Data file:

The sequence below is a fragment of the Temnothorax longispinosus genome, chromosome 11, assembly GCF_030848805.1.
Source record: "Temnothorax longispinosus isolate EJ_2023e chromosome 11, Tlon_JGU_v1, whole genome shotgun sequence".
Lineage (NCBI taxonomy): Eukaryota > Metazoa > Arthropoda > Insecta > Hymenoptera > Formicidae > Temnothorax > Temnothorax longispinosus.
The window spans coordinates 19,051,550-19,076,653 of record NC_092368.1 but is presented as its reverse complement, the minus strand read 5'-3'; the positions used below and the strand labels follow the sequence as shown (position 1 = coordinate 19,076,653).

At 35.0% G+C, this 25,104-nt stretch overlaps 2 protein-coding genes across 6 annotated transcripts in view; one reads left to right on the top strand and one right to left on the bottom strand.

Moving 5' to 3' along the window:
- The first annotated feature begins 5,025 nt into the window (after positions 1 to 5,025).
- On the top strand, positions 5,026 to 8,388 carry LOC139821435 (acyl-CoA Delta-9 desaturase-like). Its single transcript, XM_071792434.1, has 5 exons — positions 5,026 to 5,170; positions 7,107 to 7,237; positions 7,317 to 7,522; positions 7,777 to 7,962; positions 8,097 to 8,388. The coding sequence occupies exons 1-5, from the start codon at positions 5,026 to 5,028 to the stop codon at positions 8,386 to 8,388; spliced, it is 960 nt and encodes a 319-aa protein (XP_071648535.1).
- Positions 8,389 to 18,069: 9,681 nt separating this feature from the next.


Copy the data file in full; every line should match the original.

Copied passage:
The sequence below is a fragment of the Temnothorax longispinosus genome, chromosome 11, assembly GCF_030848805.1.
Source record: "Temnothorax longispinosus isolate EJ_2023e chromosome 11, Tlon_JGU_v1, whole genome shotgun sequence".
Lineage (NCBI taxonomy): Eukaryota > Metazoa > Arthropoda > Insecta > Hymenoptera > Formicidae > Temnothorax > Temnothorax longispinosus.
The window spans coordinates 19,051,550-19,076,653 of record NC_092368.1 but is presented as its reverse complement, the minus strand read 5'-3'; the positions used below and the strand labels follow the sequence as shown (position 1 = coordinate 19,076,653).

At 35.0% G+C, this 25,104-nt stretch overlaps 2 protein-coding genes across 6 annotated transcripts in view; one reads left to right on the top strand and one right to left on the bottom strand.

Moving 5' to 3' along the window:
- The first annotated feature begins 5,025 nt into the window (after positions 1 to 5,025).
- On the top strand, positions 5,026 to 8,388 carry LOC139821435 (acyl-CoA Delta-9 desaturase-like). Its single transcript, XM_071792434.1, has 5 exons — positions 5,026 to 5,170; positions 7,107 to 7,237; positions 7,317 to 7,522; positions 7,777 to 7,962; positions 8,097 to 8,388. The coding sequence occupies exons 1-5, from the start codon at positions 5,026 to 5,028 to the stop codon at positions 8,386 to 8,388; spliced, it is 960 nt and encodes a 319-aa protein (XP_071648535.1).
- Positions 8,389 to 18,069: 9,681 nt separating this feature from the next.